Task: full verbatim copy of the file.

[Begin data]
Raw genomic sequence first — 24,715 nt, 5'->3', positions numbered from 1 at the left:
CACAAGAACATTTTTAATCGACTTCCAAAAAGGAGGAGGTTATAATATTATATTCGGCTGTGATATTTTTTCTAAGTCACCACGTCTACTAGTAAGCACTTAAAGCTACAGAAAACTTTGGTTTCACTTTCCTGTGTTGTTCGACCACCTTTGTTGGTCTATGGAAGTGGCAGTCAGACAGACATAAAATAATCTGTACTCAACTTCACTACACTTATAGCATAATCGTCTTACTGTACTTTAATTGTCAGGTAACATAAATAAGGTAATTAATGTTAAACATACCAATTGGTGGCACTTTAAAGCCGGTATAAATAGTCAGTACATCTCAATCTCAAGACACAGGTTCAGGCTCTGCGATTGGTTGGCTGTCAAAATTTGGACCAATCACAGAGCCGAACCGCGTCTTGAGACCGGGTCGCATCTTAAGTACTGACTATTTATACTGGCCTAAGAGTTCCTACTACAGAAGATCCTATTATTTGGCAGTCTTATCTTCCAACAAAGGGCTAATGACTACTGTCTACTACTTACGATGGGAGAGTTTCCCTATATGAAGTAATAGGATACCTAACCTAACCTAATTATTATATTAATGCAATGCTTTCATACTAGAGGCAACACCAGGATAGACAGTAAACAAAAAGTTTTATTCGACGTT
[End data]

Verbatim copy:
Raw genomic sequence first — 24,715 nt, 5'->3', positions numbered from 1 at the left:
CACAAGAACATTTTTAATCGACTTCCAAAAAGGAGGAGGTTATAATATTATATTCGGCTGTGATATTTTTTCTAAGTCACCACGTCTACTAGTAAGCACTTAAAGCTACAGAAAACTTTGGTTTCACTTTCCTGTGTTGTTCGACCACCTTTGTTGGTCTATGGAAGTGGCAGTCAGACAGACATAAAATAATCTGTACTCAACTTCACTACACTTATAGCATAATCGTCTTACTGTACTTTAATTGTCAGGTAACATAAATAAGGTAATTAATGTTAAACATACCAATTGGTGGCACTTTAAAGCCGGTATAAATAGTCAGTACATCTCAATCTCAAGACACAGGTTCAGGCTCTGCGATTGGTTGGCTGTCAAAATTTGGACCAATCACAGAGCCGAACCGCGTCTTGAGACCGGGTCGCATCTTAAGTACTGACTATTTATACTGGCCTAAGAGTTCCTACTACAGAAGATCCTATTATTTGGCAGTCTTATCTTCCAACAAAGGGCTAATGACTACTGTCTACTACTTACGATGGGAGAGTTTCCCTATATGAAGTAATAGGATACCTAACCTAACCTAATTATTATATTAATGCAATGCTTTCATACTAGAGGCAACACCAGGATAGACAGTAAACAAAAAGTTTTATTCGACGTT